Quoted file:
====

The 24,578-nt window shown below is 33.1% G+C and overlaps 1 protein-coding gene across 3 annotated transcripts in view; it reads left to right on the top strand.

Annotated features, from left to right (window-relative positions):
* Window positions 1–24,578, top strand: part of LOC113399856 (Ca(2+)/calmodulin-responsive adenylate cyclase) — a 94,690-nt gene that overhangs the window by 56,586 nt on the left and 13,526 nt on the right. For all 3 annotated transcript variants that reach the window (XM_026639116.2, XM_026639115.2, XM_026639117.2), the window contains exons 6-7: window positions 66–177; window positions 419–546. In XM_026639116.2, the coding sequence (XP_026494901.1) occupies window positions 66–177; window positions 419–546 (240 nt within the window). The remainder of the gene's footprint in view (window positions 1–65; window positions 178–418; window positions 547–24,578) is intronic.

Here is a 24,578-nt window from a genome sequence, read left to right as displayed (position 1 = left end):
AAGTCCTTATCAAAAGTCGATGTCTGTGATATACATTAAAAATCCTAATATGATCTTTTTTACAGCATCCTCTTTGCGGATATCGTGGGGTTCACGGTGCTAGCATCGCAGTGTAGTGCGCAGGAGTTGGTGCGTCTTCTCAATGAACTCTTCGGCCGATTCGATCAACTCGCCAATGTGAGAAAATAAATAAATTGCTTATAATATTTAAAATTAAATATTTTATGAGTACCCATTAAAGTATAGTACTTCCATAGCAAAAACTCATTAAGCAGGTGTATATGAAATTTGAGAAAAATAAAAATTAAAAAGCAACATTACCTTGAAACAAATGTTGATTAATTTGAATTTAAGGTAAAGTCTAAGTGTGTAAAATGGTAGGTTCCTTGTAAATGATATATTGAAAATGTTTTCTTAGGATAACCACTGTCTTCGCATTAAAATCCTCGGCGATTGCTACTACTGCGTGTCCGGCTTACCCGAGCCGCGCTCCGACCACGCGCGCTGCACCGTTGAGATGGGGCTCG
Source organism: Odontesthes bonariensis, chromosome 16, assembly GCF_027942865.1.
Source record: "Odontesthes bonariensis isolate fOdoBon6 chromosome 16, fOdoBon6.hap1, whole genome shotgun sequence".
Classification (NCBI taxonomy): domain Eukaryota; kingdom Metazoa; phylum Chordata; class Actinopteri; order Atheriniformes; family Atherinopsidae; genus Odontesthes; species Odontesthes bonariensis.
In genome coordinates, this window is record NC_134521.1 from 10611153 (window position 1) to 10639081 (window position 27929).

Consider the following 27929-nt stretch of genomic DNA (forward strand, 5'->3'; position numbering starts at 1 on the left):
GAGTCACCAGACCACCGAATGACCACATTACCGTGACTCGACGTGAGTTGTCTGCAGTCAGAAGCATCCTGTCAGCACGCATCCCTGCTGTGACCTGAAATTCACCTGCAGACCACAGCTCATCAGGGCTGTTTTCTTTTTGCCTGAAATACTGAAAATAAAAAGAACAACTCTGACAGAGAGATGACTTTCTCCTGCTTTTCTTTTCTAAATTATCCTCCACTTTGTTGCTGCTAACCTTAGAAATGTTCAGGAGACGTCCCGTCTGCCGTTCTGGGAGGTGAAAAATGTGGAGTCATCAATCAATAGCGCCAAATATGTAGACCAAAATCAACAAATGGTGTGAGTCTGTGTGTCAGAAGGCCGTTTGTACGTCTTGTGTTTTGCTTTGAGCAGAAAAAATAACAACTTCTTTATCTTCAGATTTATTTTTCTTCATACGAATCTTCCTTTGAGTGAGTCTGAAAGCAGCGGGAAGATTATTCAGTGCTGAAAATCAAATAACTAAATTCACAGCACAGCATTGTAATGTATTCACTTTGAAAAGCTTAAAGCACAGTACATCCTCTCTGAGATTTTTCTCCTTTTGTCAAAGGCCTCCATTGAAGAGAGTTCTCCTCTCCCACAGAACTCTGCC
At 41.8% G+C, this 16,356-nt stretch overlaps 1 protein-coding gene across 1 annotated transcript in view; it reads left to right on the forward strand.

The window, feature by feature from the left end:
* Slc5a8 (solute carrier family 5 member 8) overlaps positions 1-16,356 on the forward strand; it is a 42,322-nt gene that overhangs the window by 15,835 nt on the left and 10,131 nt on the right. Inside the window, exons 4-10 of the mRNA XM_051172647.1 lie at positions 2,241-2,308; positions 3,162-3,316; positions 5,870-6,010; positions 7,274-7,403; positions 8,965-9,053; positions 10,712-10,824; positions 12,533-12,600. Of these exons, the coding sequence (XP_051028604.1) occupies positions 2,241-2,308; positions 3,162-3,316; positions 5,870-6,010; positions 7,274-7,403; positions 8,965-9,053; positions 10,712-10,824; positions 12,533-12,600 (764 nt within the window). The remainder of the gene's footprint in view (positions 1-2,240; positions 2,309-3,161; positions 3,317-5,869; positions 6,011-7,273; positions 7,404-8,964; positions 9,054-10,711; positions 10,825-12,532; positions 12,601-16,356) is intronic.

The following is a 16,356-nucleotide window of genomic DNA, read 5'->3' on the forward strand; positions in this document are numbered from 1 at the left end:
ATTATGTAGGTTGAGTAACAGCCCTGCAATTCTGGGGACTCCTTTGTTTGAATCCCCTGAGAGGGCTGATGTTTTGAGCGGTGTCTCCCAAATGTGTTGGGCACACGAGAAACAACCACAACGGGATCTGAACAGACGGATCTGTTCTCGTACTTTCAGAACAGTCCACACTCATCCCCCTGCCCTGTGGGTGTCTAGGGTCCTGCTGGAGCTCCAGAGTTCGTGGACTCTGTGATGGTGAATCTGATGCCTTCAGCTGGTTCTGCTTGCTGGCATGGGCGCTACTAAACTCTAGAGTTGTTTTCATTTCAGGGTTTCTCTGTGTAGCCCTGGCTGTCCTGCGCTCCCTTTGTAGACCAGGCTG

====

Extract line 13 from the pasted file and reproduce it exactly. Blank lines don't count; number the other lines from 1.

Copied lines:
The window, feature by feature from the left end: